The Bulls remain far apart in negotiations with guard Ben Gordon, also a restricted free agent. Gordon's agent, Raymond Brothers, has told the Bulls that Gordon should be the highest-paid player on the team because he has led the team in scoring each of the last three seasons. Gordon averaged 18.6 points last season, down from a career-high 21.4 in 2006-07.
Who currently holds the distinction of being the team's highest-paid player? That'd be Larry Hughes, believe it or not, who will haul in $12.8 million this year and $13.6 million in 2009-10. Luol Deng, whose new contract averaged $11.8 million in base pay, is next, followed by Kirk Hinrich, who's due $10 million this year.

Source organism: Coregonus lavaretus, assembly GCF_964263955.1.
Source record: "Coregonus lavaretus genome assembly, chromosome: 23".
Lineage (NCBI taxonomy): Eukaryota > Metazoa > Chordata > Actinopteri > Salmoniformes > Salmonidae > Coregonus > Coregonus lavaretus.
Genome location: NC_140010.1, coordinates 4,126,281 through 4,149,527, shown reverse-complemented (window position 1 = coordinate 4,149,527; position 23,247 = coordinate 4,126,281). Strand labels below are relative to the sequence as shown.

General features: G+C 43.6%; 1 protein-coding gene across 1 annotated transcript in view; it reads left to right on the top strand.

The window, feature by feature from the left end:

Gordon is making a mistake if he's determined to make more than Hughes, whose contract is widely regarded as an albatross and was acquired merely to faciliate dumping an even bigger albatross in Ben Wallace. I can understand Gordon wanting to make more than Deng as a point of pride, but this summer's market for undersized off-guards was already set by Monta Ellis (who's both younger and better than Gordon) at $11.1 million a season.
Even if Gordon signs the qualifying offer to become an unrestricted free agent next summer, I don't see a huge rush of suitors lining up, especially being just one summer away from the gold mine that is 2010. If last year's five-year, $50 million deal is still on the table, Gordon should grab it. He's good, but he's not that good.